Just like that they’re 18.
Was it not yesterday my boyeens were on their Kerry holidays, making memories with their Nana.
Making pancakes in Kerry on a bygone Shrove Tuesday
Sean and Killian on a trip to Kennedy’s Pat Farm, always a highlight of holidays in Kerry.
Tomorrow is St. Brigit’s Day
Photo: Moss Joe Browne…St. Brigid’s well in Knapogue Ballyduff.
According to Ballyduff Past and Present on Facebook, this well is known as Tobar a Leighis and is the only holy well in Kerry dedicated to St. Brigid. The saint visited there when she was in Kerry. The water from this well is thought to heal the mind as well as the body.
St. Brigid’s window in St. John’s Tralee
St. Brigid window in Ballybunion
O’Connell’s Avenue Neighbours
Facebook threw up this memory, a Maria Sham photograph of her old neighbours which she shared with us in 2016.
A False “Fact”…Sorry!
Image source; Barn owl from Wikipedia
When a retired eye surgeon tells me that my fact about owl’s eyes is incorrect, I have to sit up and pay attention.
Firstly let me tell you where I sourced the fact. I heard it on Countdown. It wasn’t from Susie Dent who is often the source of word related facts but from Colin Murray who was celebrating some kind of Things you never Knew day. I actually thought it was a bit strange so I googled it.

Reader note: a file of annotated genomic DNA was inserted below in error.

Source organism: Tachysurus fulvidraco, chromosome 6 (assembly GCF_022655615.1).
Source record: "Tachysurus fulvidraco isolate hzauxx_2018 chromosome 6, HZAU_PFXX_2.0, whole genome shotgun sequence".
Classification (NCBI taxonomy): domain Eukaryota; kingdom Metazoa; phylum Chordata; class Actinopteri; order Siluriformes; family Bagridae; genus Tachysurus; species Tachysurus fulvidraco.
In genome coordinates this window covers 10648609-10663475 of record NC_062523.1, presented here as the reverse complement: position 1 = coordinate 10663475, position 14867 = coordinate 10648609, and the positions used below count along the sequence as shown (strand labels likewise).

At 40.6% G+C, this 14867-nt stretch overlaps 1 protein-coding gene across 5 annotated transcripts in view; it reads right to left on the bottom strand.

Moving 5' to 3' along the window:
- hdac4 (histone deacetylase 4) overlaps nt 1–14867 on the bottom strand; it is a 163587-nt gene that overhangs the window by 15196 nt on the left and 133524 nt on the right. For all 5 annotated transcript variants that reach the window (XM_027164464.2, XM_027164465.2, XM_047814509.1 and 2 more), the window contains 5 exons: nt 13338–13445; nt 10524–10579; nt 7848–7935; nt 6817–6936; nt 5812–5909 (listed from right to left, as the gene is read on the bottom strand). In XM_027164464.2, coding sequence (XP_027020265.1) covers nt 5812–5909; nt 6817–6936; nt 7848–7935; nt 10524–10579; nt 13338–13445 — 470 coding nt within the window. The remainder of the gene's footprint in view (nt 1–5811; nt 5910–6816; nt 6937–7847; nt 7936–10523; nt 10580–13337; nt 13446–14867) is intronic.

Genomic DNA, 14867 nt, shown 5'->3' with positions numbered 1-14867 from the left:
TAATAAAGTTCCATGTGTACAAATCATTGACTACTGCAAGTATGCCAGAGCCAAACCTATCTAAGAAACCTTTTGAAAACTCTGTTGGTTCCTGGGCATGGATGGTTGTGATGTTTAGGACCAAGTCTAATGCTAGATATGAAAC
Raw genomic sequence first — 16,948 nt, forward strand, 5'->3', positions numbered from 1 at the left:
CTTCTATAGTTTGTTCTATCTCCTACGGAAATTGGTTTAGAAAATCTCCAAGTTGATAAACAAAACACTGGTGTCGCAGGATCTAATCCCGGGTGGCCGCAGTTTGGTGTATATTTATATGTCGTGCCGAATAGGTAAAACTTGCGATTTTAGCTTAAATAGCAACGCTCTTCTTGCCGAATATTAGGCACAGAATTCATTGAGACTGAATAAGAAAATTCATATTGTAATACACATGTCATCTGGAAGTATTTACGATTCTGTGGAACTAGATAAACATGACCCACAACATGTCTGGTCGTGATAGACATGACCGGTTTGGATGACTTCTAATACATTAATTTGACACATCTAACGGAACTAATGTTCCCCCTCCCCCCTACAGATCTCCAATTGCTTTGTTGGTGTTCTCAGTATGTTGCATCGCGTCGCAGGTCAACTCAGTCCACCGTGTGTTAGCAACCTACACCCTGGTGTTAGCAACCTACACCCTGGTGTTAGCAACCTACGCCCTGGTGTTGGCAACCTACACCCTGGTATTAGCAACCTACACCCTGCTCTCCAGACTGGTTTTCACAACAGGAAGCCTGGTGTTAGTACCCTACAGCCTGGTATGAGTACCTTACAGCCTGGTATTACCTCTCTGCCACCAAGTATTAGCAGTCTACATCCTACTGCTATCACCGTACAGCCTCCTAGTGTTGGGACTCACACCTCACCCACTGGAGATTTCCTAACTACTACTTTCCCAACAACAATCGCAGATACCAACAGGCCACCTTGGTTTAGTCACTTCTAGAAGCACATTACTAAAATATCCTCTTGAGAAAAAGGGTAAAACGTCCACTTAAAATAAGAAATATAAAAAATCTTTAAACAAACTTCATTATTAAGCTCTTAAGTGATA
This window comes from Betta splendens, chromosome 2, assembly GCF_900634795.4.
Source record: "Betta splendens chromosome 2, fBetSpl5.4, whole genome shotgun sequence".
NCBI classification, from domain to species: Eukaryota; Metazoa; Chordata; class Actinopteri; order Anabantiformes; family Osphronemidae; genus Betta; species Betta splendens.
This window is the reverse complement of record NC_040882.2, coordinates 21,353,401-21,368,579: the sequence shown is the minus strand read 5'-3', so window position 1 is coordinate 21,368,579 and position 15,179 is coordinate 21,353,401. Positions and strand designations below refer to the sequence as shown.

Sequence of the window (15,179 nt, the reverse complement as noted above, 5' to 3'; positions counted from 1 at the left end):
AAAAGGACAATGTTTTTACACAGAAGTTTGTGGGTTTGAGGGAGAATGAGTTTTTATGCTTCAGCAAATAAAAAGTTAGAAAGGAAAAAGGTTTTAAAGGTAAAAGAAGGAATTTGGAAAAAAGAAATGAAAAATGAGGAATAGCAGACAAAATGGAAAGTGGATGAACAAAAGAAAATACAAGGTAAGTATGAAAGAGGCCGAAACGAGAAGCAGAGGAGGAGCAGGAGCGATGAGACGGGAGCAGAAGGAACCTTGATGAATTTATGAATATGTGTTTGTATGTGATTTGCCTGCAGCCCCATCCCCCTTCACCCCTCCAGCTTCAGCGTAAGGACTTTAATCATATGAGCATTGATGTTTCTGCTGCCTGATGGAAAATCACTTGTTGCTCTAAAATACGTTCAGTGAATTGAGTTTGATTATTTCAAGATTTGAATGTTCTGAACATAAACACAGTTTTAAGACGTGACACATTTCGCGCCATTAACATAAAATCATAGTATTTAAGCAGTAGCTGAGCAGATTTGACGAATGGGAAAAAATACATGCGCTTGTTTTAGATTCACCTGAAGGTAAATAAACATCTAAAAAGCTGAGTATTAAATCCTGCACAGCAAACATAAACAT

“You know how we (humans) have eyeballs? Well, owls don’t. They have eye tubes or cylinders, rod-shaped eyes that do not move in their sockets as eyeballs do. Instead, owls have to move their bodies or heads in order to look around.”
So I felt safe enough until I heard from a real expert. Patrick Corridan, formerly of The Square knows a thing or two about eyes. He has just retired after a long career as an eye surgeon in the UK. Here is what he says…
“Just a small point about the owl. He does have eyeballs. Quite big ones in fact but he doesn’t have the muscles around his eyes to move them like humans can. Hence the big neck rotation ability.”
In fairness I think we are all on the same page here. The owl’s eyes do not have moving eyeballs like you or me. They have what looks like an eyeball but is in fact a completely different seeing mechanism.
In fairness to Patrick, he didn’t write just to contradict my fact. He wrote a lovely complimentary comment, which is much appreciated.
A cat can make up to 100 vocal sounds. I think I heard half of them last night when some local moggies were on the prowl.
Feral cats make less sounds than domesticated ones, which suggests that pet cats have adapted their purrs, hisses, growls and meows to make their feelings clearer to us.